If you are in a conventional wheel chair, you may be good to go as you are not able to walk without one. The statute only specifically calls out powered wheel chairs

    electric personal assistive mobility device.
    Electric shopping carts are clearly prohibited from being used as they clearly fit the definition of vehicle.

    Isn't that just nuts? Imagine if you were a war veteran without any legs and you used an electric wheelchair to get around. Even in your own home you could not have your firearm with you. That is nuts!

    What idjuts wrote these laws?
    The Constitution shall never be construed... to prevent the People of the United States who are peaceable citizens from keeping their own arms. -- Samuel Adams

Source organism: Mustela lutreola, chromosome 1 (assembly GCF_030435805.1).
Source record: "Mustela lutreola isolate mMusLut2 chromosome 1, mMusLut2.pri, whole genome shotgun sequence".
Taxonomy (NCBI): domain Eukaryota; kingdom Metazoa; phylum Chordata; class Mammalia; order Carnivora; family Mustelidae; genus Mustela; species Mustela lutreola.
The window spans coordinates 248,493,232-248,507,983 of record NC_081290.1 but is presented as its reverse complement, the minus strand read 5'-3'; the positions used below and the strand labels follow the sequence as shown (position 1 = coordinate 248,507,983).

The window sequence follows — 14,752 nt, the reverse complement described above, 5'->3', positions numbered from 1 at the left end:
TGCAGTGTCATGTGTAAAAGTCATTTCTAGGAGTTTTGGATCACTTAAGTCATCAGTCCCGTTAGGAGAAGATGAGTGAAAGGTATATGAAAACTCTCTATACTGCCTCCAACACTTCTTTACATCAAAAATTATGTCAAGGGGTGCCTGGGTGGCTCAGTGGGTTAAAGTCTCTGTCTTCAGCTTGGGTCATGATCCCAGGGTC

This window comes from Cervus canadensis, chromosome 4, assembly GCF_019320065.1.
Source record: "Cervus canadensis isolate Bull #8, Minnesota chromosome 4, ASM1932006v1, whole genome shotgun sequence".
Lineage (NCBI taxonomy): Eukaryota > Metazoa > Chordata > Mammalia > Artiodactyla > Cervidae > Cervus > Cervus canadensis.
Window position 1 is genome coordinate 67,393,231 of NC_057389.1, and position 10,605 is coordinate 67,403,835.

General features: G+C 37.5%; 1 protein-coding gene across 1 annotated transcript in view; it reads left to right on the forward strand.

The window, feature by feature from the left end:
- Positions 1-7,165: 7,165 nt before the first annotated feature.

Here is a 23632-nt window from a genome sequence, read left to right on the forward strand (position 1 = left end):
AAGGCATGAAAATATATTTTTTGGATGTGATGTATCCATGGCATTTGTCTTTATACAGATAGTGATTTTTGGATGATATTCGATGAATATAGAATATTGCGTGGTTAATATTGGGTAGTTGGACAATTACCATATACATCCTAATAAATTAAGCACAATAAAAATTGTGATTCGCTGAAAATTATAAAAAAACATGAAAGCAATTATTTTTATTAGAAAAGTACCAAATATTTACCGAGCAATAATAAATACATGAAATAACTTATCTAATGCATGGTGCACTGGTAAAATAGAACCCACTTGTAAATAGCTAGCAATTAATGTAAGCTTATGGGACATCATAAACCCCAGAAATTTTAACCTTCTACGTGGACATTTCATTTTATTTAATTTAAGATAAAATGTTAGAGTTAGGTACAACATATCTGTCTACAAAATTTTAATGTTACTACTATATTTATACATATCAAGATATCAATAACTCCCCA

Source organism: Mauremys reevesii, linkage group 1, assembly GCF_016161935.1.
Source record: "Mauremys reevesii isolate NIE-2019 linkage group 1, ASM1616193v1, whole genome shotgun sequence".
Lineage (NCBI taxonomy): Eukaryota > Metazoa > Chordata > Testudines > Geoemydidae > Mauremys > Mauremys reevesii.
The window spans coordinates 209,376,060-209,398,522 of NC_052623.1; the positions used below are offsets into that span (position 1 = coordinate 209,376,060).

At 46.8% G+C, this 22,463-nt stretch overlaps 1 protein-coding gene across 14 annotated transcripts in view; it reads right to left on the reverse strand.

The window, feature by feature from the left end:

Today, we need a nation of Minutemen. Citizens who are not only prepared to take arms, but citizens who regard the preservation of freedom as the basic purpose of their daily life and who are willing to consciously work and sacrifice for that freedom.

    John F. Kennedy

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    rcawdor57 wrote:
    Isn't that just nuts? Imagine if you were a war veteran without any legs and you used an electric wheelchair to get around. Even in your own home you could not have your firearm with you. That is nuts!

    What idjuts wrote these laws?
    It goes back to enforcement. In a perfect world, we would have exceptions for common sense things. As it stands we must rely on intelligentselective enforcement and adefense of using the State Constitution which affirms our right to bear arms and therefore makes our interest in defending ourselves outweight the State's interest in prosecuting such as in CCW citations.